ABC's retro look back to the heyday of luxury air travel makes us long for free-flowing cocktails, wide aisles and tours of the cockpit. And seeing Christina Ricci on television is nothing to frown at either. With the success of Mad Men, it seems that other networks want to get in on the 1960s craze, and Pan Am does a good job of glorifying the time period. But should you begin boarding Pan Am?
Stow your tray tables, make sure your couch is in the full upright position and find out:
Pan Am (ABC)
Premieres: Sunday, Sept. 25, 10 p.m.
Time-Slot Competition: CSI: Miami (CBS), NBC Sunday Night Football (NBC), Homeland (Showtime)
Cast: Christina Ricci, Margot Robbie, Michael Mosley, Karine Vanasse, Mike Vogel, Kelli Garner
Status: We've seen the pilot episode.
We're going to go ahead and apologize in advance for the number of travel puns. We just can't seem to help ourselves and blame the high altitude entirely. Buckle up!
ABC's Pan Am gives a look into the enviable lives of the Pan Am stewardess. From the iconic blue uniform to the nostalgia for the days when air travel was new and exciting, Pan Am is an escapist adventure in all the right ways. TV tells us being a stewardess in the 1960s is kind of like an all-access pass to the historical moments. And we learn that jet-setting is mostly glamorous but there are some real life job difficulties, like girdles. And turbulence. And Russian spies.
When any new show is set in the 1960s there will inevitably be comparisons to Mad Men but the time period is where the similarities stop. In Pan Am there's less Don Draper brooding and more hope for the future of the globetrotting smart capable woman.
Pan Am's main focus is on the girls. And why not? There is an array of smart independent women like Laura (Robbie), a runaway bride and accidental face of Pan Am. She's new, beautiful and of course looking to spread her wings and be free from the social constraints threatening to ground her. Laura's sister, Kate (Garner) a veteran, has what we think is the most intriguing storyline: a connection to the CIA. Hello raised stakes! And then there's Collette (Vanasse), a lively French coquette who struggles with love in the high skies. We resisted a mile-high club joke there. You're welcome.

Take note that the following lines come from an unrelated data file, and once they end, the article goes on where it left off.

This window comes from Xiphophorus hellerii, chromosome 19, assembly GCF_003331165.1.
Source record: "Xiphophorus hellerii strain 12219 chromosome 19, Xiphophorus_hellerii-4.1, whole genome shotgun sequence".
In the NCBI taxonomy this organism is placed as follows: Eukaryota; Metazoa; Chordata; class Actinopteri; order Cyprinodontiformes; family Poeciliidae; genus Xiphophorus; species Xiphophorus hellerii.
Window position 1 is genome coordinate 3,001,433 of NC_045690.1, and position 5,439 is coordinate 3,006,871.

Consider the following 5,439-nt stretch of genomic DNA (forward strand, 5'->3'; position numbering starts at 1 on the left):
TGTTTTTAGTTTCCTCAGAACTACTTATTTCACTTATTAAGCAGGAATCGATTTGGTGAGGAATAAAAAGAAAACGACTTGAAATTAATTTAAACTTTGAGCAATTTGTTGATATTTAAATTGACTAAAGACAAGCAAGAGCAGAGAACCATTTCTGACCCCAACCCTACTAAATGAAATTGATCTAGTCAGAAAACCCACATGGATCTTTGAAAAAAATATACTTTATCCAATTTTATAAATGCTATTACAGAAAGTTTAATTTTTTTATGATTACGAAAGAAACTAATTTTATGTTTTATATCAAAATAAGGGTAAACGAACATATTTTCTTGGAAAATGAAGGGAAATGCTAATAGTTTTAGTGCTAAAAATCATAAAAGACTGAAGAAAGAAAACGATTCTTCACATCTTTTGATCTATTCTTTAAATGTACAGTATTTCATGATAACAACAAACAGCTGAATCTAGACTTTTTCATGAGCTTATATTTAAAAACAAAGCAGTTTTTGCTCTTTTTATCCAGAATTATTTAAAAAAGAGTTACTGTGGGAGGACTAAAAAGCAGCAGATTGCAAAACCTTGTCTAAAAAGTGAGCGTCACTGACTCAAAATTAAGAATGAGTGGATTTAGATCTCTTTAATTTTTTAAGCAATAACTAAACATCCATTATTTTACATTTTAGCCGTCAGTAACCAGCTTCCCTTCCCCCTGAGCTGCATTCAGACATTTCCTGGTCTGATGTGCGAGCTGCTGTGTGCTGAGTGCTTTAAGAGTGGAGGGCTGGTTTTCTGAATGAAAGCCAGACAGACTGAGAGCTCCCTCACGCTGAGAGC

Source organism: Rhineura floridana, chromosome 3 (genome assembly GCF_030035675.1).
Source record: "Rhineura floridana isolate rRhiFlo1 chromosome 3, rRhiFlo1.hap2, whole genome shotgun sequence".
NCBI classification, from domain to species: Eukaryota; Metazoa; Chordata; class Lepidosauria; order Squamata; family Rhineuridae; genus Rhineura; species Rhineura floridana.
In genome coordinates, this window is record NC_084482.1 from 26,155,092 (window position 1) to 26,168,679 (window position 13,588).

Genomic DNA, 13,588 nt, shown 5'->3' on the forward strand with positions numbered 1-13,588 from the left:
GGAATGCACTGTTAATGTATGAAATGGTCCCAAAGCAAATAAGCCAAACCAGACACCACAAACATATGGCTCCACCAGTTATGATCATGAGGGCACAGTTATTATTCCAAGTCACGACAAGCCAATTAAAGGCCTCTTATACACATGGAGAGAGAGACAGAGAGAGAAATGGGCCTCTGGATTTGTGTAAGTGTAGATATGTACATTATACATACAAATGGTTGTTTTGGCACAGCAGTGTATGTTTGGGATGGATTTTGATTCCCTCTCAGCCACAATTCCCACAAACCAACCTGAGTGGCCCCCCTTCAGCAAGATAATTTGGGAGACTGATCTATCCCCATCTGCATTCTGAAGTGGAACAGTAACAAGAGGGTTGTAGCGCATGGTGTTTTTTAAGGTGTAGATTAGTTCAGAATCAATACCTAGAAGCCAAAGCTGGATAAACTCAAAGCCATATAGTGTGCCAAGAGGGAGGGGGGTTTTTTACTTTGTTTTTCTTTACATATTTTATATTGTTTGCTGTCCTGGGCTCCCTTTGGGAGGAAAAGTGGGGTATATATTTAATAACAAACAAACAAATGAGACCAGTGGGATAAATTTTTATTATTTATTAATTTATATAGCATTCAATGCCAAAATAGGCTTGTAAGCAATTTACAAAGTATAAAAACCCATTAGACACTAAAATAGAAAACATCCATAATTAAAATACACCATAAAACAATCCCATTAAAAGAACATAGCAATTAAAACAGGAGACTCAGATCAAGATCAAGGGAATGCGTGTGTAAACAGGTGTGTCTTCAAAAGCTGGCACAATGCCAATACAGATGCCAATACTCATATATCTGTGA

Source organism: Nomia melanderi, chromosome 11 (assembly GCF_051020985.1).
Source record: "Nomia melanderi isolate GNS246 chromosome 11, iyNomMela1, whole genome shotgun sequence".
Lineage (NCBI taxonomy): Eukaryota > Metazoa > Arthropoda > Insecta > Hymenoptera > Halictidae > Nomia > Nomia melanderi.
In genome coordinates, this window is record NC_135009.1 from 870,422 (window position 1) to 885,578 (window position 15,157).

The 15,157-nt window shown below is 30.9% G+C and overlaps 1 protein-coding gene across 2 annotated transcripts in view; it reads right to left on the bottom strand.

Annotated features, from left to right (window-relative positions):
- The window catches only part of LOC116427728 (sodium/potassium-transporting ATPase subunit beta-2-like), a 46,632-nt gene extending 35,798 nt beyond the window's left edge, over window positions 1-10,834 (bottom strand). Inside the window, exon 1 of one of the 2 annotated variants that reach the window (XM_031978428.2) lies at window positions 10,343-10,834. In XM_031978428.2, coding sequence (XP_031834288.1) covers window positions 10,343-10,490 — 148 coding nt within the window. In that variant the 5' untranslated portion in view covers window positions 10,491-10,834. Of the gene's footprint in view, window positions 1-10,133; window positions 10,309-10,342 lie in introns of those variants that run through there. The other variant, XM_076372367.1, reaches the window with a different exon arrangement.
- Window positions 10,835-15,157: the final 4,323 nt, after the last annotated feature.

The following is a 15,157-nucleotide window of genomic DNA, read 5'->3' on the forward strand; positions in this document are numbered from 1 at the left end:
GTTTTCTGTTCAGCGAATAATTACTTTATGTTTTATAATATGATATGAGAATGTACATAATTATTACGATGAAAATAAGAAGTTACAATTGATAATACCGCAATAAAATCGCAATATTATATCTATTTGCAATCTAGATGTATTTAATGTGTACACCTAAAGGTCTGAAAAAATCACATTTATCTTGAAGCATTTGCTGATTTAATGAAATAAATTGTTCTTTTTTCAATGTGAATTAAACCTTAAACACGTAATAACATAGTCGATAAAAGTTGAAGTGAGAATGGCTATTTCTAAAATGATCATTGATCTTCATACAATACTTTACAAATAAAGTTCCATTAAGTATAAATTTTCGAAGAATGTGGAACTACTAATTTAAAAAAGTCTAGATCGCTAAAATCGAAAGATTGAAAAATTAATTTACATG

Ricci is the most recognizable face and name of the bunch, unless you are big Justified fan like us and recognize Mosley from his explosive demise. While we may have originally raised our eyebrows at Ricci's casting, she plays the rebel-without-a-cause, artsy girl living in the Village perfectly. But there is more to her than just beatniks and berets. Ricci tells us, "[Maggie's] someone who's really looking for meaning in the world and in life." Ricci says her character "likes to have a good time and knows her way around the world."
Don't worry, ladies: There is an impossibly good-looking pilot to feast your eyes on. Of course there is. Real-life flying enthusiast Vogel plays Dean, the captain of this plane. He's what the kids would call a newbie. Vogel explains: "He's thrust into this role probably 10 to 15 years ahead of schedule, so there's a lot riding on him to prove that he is worthy of the promotion." And by the episode's end, he's nursing a broken heart that may or may not have to do with the aforementioned espionage angle.
The most surprising element of the show is the relationship to the Cold War and the significance of accessibility for well-educated adventurous women and the role they could play as global spy. Was this really a possibility? We don't know for sure. We'll suspend our disbelief for the moment because we understand a TV show can't be just champagne and transatlantic air travel, and Pan Am holds a lot of amazing storyline potential.
Verdict: Watch. It's escapist fun and there are some very fine characters that might intrigue you into a longer layover. We swear that's the last travel pun.